# Why 5 digits? It's 1 m. accuracy according to

# https://en.wikipedia.org/wiki/Decimal_degrees

self.lng = round(lng, 5)

self.lat = round(lat, 5)

def __repr__(self):

# Copy-pastable format for most map applications

return f"[{self.lng}, {self.lat}]"

And from now on we will assume that the list of places we want to visit are held in geo_points: [GeoPoint] (in Python 3.7.3 this means that geo_points is a list of instances of GeoPoint).

#### 2. Finding the Angular Route

We first want to find the center:

defget_geo_point_of_center(geo_points: [GeoPoint]) -> GeoPoint:

lng_list, lat_list = list(zip(*[[g.lng, g.lat]

for g in geo_points]))

lng_center, lat_center = np.mean(np.array([lng_list, lat_list]),

axis=1)

return GeoPoint(lng_center, lat_center)

and then compute the angle from the center:

defget_angle_from_reference_geo_point_in_deg(

reference_geo_point: GeoPoint,

other_geo_point: GeoPoint) -> float:

x = other_geo_point.lng - reference_geo_point.lng

y = other_geo_point.lat - reference_geo_point.lat

angle_from_reference_in_deg = math.degrees(math.atan2(y, x))

return angle_from_reference_in_deg

Finally, wrap it up using the built-in sorted function to get the angular route:

defget_angular_route_idxs(geo_points: [GeoPoint]) -> [int]:

center = get_geo_point_of_center(geo_points)

route_idxs = sorted(

list(range(len(geo_points))),

key=lambda i:

get_angle_from_reference_geo_point_in_deg(

center, geo_points[i]),

reverse=True)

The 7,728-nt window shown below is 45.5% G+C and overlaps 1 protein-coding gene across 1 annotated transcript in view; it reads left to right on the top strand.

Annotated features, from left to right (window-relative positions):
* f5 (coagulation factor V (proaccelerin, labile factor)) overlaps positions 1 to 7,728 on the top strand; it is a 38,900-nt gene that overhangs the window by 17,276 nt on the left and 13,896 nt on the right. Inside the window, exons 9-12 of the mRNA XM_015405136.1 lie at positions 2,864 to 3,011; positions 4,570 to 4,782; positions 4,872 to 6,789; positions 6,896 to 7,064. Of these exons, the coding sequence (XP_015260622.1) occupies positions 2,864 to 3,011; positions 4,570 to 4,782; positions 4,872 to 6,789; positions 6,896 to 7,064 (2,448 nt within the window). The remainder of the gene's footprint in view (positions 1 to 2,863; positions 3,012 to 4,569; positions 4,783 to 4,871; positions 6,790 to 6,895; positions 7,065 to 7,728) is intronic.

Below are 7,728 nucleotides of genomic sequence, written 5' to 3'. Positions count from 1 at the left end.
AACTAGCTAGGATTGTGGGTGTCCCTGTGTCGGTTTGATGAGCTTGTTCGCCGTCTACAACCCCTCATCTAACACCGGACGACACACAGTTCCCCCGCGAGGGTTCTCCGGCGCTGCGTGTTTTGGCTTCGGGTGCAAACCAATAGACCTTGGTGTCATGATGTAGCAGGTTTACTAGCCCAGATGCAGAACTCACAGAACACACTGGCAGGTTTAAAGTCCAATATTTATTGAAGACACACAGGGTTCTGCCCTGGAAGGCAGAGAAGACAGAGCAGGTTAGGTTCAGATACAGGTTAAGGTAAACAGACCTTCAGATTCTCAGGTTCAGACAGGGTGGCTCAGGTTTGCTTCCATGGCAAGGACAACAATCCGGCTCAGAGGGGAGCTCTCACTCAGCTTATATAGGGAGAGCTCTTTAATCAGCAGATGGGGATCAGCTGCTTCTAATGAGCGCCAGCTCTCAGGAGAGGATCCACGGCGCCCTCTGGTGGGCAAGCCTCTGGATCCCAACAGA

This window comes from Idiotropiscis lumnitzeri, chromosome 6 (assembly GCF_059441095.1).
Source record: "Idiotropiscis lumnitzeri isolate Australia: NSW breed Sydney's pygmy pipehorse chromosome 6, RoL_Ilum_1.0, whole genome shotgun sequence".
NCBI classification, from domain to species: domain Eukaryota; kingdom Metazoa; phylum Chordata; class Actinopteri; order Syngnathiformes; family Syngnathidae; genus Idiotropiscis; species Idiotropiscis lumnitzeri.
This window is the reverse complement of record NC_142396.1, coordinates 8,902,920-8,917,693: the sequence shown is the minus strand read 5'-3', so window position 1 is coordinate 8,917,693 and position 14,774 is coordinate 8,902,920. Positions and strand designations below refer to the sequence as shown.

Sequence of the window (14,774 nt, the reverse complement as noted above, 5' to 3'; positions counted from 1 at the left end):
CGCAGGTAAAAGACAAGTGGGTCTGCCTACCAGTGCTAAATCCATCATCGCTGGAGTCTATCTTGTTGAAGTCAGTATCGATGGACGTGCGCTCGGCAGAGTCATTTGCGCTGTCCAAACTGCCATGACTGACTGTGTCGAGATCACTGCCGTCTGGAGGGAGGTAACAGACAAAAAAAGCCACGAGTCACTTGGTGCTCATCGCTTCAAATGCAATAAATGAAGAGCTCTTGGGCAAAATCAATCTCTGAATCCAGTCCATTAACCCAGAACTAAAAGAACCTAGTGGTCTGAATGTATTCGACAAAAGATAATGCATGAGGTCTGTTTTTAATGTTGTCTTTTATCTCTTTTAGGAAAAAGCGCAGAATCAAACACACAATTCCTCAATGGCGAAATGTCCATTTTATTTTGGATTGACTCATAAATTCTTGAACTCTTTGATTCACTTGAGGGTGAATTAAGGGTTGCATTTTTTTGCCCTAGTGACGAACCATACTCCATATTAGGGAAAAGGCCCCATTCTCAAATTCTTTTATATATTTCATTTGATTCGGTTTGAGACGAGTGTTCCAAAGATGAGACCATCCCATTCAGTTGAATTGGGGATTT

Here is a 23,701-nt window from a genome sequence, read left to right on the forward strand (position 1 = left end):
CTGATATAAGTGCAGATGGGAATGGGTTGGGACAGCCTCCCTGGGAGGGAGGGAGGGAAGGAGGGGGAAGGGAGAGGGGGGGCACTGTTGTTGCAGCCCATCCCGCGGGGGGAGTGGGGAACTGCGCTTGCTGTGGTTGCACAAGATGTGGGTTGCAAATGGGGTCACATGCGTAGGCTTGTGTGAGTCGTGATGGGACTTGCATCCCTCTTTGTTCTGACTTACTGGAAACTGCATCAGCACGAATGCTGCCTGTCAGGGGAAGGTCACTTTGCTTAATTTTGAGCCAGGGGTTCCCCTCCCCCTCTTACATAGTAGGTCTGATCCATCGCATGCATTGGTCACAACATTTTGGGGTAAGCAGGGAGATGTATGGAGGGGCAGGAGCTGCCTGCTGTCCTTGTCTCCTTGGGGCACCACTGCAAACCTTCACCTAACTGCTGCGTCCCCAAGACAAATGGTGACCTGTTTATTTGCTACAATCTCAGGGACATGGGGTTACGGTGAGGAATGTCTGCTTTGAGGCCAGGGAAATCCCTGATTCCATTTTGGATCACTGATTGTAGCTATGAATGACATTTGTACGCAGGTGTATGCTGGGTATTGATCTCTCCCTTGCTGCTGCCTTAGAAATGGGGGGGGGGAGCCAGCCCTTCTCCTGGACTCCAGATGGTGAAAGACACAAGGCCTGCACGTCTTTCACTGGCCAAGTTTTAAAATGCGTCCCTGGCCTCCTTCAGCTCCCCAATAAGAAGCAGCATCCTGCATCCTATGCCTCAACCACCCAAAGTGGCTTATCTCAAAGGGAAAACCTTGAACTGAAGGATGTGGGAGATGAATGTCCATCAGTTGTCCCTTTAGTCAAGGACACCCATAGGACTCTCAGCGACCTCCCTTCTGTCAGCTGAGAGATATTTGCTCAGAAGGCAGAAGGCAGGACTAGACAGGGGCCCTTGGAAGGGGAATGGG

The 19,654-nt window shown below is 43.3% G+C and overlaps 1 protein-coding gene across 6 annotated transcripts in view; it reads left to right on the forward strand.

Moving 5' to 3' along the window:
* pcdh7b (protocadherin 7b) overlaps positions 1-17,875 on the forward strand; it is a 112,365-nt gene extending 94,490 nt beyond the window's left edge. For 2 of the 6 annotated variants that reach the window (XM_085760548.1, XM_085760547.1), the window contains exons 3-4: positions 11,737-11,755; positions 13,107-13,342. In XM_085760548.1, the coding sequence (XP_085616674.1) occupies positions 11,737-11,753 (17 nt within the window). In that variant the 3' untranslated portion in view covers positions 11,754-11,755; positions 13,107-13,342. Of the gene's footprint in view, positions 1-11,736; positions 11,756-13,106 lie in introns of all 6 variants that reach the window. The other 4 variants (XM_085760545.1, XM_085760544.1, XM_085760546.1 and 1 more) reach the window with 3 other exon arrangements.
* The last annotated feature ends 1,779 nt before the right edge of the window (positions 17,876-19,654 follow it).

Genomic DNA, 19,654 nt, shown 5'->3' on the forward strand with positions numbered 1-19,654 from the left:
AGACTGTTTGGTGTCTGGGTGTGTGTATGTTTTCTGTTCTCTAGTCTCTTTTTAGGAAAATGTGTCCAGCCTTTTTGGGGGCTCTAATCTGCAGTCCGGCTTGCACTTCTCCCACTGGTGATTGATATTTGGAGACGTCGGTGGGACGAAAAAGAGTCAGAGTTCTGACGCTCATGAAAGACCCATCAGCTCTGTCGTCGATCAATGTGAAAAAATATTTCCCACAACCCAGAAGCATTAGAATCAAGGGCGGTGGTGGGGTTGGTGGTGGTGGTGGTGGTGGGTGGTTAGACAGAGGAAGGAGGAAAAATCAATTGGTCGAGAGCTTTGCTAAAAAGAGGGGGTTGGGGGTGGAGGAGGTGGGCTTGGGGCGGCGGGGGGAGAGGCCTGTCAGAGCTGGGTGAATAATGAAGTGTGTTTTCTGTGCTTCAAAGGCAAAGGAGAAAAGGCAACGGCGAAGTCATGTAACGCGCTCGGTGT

return route_idxs

**Note:** we want to keep the **indices** of the angular route.

#### 2.5. Some Visualization Tips

If you don’t want to manually draw your route on top of an s2map, like I “lazily” did above, here are some basic tips for using the wonderful geojson format, and the even more wonderful geojson.io visualization service and accompanying package.

In order to **not** make this into a geojson tutorial, I will just spill it out in its final form, so you can copy-paste this happily:

from geojson import LineString, Point, Feature, FeatureCollection

defvisualize(route_idxs: [int], geo_points: [GeoPoint]):

lng_lat_list = [tuple([geo_points[i].lng, geo_points[i].lat])

for i in route_idxs]

route = Feature(geometry=LineString(lng_lat_list),

properties={"name": "This is our route",

"stroke": "#8B0000"})

places = [Feature(geometry=Point(lng_lat),

properties={"name": f"Place {route_idxs[i]}",

"symbol": str(i)[-1],

"marker-color": "#00008B"})

for i, lng_lat in enumerate(lng_lat_list)]

features = [route] + places